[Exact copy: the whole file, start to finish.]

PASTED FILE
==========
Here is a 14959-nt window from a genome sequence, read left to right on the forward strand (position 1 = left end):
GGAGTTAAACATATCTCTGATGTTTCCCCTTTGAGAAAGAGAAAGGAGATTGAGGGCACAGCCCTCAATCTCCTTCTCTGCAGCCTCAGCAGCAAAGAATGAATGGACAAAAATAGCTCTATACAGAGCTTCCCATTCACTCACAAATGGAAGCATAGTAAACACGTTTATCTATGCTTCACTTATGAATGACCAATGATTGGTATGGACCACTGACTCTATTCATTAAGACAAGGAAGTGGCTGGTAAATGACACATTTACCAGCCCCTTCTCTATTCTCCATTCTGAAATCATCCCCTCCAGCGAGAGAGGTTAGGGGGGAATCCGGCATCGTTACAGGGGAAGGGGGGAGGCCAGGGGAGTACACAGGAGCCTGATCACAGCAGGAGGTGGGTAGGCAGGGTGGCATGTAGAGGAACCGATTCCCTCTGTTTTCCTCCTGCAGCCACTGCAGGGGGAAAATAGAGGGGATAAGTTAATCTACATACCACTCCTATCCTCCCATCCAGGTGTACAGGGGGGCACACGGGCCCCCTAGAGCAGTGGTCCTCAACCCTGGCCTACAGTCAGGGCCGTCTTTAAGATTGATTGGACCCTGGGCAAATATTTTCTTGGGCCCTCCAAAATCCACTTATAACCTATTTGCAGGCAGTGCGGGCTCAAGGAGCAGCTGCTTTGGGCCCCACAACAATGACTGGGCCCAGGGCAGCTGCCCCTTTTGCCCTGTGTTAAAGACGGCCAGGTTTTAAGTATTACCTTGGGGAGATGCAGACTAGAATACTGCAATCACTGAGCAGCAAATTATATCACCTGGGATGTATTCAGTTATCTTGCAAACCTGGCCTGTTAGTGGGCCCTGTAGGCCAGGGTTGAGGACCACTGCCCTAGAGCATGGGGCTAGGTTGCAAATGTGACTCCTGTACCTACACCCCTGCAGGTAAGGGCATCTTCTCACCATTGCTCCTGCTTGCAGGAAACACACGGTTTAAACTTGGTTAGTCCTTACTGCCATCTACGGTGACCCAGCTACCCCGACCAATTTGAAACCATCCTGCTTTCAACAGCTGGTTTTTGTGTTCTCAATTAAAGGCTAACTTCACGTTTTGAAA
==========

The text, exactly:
Here is a 14959-nt window from a genome sequence, read left to right on the forward strand (position 1 = left end):
GGAGTTAAACATATCTCTGATGTTTCCCCTTTGAGAAAGAGAAAGGAGATTGAGGGCACAGCCCTCAATCTCCTTCTCTGCAGCCTCAGCAGCAAAGAATGAATGGACAAAAATAGCTCTATACAGAGCTTCCCATTCACTCACAAATGGAAGCATAGTAAACACGTTTATCTATGCTTCACTTATGAATGACCAATGATTGGTATGGACCACTGACTCTATTCATTAAGACAAGGAAGTGGCTGGTAAATGACACATTTACCAGCCCCTTCTCTATTCTCCATTCTGAAATCATCCCCTCCAGCGAGAGAGGTTAGGGGGGAATCCGGCATCGTTACAGGGGAAGGGGGGAGGCCAGGGGAGTACACAGGAGCCTGATCACAGCAGGAGGTGGGTAGGCAGGGTGGCATGTAGAGGAACCGATTCCCTCTGTTTTCCTCCTGCAGCCACTGCAGGGGGAAAATAGAGGGGATAAGTTAATCTACATACCACTCCTATCCTCCCATCCAGGTGTACAGGGGGGCACACGGGCCCCCTAGAGCAGTGGTCCTCAACCCTGGCCTACAGTCAGGGCCGTCTTTAAGATTGATTGGACCCTGGGCAAATATTTTCTTGGGCCCTCCAAAATCCACTTATAACCTATTTGCAGGCAGTGCGGGCTCAAGGAGCAGCTGCTTTGGGCCCCACAACAATGACTGGGCCCAGGGCAGCTGCCCCTTTTGCCCTGTGTTAAAGACGGCCAGGTTTTAAGTATTACCTTGGGGAGATGCAGACTAGAATACTGCAATCACTGAGCAGCAAATTATATCACCTGGGATGTATTCAGTTATCTTGCAAACCTGGCCTGTTAGTGGGCCCTGTAGGCCAGGGTTGAGGACCACTGCCCTAGAGCATGGGGCTAGGTTGCAAATGTGACTCCTGTACCTACACCCCTGCAGGTAAGGGCATCTTCTCACCATTGCTCCTGCTTGCAGGAAACACACGGTTTAAACTTGGTTAGTCCTTACTGCCATCTACGGTGACCCAGCTACCCCGACCAATTTGAAACCATCCTGCTTTCAACAGCTGGTTTTTGTGTTCTCAATTAAAGGCTAACTTCACGTTTTGAAA